If you think about it, it’s a logical trend. The best whiskies are highly desirable, improve with age, and supply of the most sought-after bottles is seriously limited. Add in new demand from the cash-rich South American and Chinese markets and you’ve got yourself a strong potential for profit – providing you know your Balvenies from your blends.
The advantages over fine wines include the fact that whisky never ‘goes off’ once bottled and that it is made in significantly smaller amounts. And if people buy to drink, as is the case with many affluent Chinese buyers, then the rarity – and potentially price – can only go up.
A good example can be found with a bottle of 62 year old Dalmore single malt, of which only 12 were ever produced. In 2005 a bottle was picked up in a Surrey bar for a cool £32,000 and consumed on the spot. In 2011, a Chinese businessman bought another in Singapore’s Changi Airport for £125,000. Not a bad profit for anyone holding one of the 10 remaining bottles.
Whisky has been on the investment radar before when a trend for buying casks started up in the 1990s but the bubble proved short-lived due to problems with quality and authentication. Fortunately, bottles avoid these problems and prestigious auction houses such as Bonhams have been quick to cater to the new demand.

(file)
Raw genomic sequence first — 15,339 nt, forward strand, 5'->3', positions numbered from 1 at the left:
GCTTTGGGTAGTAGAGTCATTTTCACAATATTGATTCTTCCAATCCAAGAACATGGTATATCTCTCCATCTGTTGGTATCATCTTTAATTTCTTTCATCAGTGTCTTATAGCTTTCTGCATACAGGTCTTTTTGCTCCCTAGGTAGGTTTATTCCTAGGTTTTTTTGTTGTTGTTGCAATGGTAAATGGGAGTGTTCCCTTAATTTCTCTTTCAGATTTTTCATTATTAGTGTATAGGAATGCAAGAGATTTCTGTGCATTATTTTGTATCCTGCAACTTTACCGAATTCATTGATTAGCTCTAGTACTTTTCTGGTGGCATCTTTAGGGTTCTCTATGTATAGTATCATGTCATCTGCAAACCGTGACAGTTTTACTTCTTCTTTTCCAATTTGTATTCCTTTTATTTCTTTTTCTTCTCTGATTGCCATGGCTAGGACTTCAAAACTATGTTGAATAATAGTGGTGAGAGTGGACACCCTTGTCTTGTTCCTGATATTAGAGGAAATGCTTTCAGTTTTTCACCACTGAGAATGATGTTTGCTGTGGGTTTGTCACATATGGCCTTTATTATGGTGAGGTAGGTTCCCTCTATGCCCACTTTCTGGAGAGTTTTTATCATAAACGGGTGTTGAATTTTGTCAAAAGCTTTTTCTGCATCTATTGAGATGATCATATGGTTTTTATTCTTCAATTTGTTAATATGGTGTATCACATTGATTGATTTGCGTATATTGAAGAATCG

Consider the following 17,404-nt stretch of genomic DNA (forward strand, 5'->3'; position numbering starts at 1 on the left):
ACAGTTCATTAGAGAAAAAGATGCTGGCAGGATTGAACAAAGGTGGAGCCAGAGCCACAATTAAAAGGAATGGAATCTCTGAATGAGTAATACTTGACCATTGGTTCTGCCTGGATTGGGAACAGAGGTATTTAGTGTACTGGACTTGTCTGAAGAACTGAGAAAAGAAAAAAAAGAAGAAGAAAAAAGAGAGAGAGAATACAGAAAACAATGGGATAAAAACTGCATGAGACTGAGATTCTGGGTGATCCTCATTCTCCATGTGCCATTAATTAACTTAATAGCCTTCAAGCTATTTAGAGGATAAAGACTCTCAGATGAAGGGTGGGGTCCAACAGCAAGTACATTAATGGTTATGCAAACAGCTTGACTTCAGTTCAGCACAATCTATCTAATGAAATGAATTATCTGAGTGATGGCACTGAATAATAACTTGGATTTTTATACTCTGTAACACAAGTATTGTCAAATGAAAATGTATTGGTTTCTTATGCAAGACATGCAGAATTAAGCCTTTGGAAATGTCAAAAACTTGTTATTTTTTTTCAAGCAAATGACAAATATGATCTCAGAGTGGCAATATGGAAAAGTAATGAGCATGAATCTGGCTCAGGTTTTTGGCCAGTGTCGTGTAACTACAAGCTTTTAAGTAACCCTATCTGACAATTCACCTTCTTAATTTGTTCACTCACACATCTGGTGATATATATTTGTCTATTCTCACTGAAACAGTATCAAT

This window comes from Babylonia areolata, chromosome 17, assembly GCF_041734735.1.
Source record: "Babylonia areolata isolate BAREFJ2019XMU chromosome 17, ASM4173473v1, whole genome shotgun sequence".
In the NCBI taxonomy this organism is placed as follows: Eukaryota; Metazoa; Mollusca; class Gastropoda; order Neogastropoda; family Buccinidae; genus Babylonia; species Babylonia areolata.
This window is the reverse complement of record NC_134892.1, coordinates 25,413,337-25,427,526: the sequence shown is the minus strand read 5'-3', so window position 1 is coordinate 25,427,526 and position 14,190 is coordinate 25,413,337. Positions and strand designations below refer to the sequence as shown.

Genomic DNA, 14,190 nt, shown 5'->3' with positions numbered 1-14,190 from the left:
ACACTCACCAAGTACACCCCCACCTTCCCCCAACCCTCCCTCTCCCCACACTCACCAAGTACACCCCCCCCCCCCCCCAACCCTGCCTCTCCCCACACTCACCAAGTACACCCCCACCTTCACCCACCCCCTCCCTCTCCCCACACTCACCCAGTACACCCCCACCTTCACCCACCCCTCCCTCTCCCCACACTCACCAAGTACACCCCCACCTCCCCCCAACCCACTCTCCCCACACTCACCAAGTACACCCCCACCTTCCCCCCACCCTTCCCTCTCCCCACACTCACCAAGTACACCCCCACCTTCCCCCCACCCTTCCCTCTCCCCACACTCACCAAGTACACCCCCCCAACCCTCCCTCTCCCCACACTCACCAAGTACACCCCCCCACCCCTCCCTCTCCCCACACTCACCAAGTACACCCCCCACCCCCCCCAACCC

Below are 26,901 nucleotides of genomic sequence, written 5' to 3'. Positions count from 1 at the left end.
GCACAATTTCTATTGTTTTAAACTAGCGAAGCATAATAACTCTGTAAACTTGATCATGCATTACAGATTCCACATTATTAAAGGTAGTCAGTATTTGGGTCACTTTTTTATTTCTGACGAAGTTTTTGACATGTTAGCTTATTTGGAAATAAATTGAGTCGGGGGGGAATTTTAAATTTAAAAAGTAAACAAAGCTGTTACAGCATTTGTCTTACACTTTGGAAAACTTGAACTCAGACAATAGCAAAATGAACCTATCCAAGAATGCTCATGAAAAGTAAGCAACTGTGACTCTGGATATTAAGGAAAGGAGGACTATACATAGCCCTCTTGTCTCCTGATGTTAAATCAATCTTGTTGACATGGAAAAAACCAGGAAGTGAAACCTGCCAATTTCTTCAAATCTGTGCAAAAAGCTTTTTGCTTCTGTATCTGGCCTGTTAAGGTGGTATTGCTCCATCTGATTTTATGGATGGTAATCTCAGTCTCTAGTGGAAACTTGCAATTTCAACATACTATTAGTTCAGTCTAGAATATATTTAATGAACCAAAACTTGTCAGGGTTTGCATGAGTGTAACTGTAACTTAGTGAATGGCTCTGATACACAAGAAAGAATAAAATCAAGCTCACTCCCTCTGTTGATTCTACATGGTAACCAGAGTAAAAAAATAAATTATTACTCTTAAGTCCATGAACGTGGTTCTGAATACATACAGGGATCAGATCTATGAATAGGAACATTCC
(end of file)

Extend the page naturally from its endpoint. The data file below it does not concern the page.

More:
The drinks giant Diageo certainly seems to share our enthusiasm for the drink and has announced a £1billion investment into its Scottish distilleries to help meet global demand. Diageo’s boss, Paul Walsh, said to The Guardian that, “Scotch is resonating with consumers from Boston to Beijing” and that the business had achieved, “remarkable, sustained global growth” which they expect to continue.
This increasing popularity is sure to have a knock-on effect as fans become connoisseurs and look to start their own collections. The only drawback is that to make the most from your investment you’ll have to leave the cap firmly on the bottle.
July 16th, 2012 by admin